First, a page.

The article “The curse of Nepotism”, featured in The Economist, paints a jaded picture of the Legacy admission practices of Universities across the country. The article reminds us that this country was founded on the idea that you can achieve your goals by working hard, and being honestly committed to it. The idea of being rewarded for hard work, and not for who you are is the American way, isn’t it? The article gives detailed statistics showing that universities using legacy admission practices freshman classes are between ten to fifteen percent legacy and schools like Notre Dame (23%) can be even higher. (The curse of Nepotism pg. 217) Legacies in fact, as the article points out, are two to four times more likely to be admitted to the countries best universities, especially those considered Ivy League. In 1964 George W. Bush was accepted to Yale University with a C average and a 566 SAT score. He was a third generation legacy so he was admitted over others with much better grades and scores. (DeKoven pg. 224) Harvard College’s dean of admissions, William Fitzsimmons, admits that forty percent of legacy applicants get into Harvard versus eleven percent of non-legacy applicants. He considers legacy “an ever so slight tip” in the applicant’s favor; Harvard turns down more than 2000 class valedictorians every year. (The curse of Nepotism pg. 218) A Department of Education report released in 1990 actually concluded that Harvard legacy students are far less qualified for admission than non-legacy students. The article poses’ the question “Why give privilege to those already coming from privileged homes?”, the answer according university deans is simple, fund raising. Private, as well as some public schools, claim legacy students help build school loyalty and generate higher alumni donations which they depend upon in order to operate, although, as several sources point out, the majority of public schools funding comes from public tax dollars. While supporting the claims of the Economist’s article, Robert DeKoven’s article “Time to Bury the Legacy” brings into question the issues of race and affluence during the admission process. DeKoven claims using legacy status as a way to admit students gives even more advantage to white students over students of color. Federal laws prohibiting racial discrimination were not put into place until the 1960s so many minorities don’t have generations of legacies to depend upon. “It’s a mark of achievement to overcome poverty and adversity; it’s the luck of the gene pool to be the son of George h. W. and Barbara Bush.” (Dekoven pg. 225) However, as Thomas and Shepard point out, as the first generation of minority graduate’s children become college aged, they will begin to benefit from legacy practices as will their children and the generations to come. (Legacy Admissions are Defensible pg. 223)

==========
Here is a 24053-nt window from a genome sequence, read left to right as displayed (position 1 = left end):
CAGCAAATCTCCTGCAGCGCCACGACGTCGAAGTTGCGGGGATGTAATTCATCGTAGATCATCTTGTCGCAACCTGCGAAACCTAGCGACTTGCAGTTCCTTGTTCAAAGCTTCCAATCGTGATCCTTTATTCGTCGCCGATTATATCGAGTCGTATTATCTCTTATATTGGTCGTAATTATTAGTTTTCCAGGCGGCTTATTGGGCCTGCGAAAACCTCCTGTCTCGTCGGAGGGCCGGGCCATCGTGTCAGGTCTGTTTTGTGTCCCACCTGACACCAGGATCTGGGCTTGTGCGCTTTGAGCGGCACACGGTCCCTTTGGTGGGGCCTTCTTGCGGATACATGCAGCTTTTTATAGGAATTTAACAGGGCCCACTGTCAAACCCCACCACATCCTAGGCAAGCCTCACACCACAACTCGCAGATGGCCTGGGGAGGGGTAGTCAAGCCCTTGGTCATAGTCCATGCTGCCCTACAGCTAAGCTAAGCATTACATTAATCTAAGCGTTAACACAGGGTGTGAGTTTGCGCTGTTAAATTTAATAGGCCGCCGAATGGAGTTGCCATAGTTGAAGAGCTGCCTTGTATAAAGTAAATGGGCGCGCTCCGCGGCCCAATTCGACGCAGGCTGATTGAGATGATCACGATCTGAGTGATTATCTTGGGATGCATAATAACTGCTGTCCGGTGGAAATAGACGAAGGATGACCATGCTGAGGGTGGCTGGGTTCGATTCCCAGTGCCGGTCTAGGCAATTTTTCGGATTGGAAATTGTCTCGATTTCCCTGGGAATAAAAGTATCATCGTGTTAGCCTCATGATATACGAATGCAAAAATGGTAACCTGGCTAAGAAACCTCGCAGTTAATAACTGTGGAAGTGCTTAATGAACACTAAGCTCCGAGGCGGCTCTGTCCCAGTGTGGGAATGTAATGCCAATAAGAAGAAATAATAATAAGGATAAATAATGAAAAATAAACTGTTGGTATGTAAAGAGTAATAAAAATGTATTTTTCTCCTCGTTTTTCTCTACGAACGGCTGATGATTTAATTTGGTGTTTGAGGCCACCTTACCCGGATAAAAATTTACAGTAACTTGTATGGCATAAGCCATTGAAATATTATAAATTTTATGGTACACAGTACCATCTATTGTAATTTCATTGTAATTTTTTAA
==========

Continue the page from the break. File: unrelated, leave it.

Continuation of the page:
Equally as disturbing to DeKoven was the practice of parents making donations in their child’s name to gain them an admission preference over a child who may be less fortunate. One case in Illinois involved 83 entering medical students and found that 64 of them had pledges totaling $2 million dollars, made in their names. (Dekoven pg. 225) The question here is what do we define as a donation? Is it a blatant contribution to a university by an alumni or could it not also be considered a donation when you pay taxes to the state university your child attends. Thomas and Shepard suggest that tax dollars collected help support state universities and that should give preference to in-state students. They argue that those tax dollars not only help the in-state student, but they help every student, therefore those who financially support the university should expect some preference. (Legacy Admissions are Defensible pg. 221) Data about this topic is hard to get due to student privacy rights and the lack of government audits ensuring college reports concerning admissions is accurate.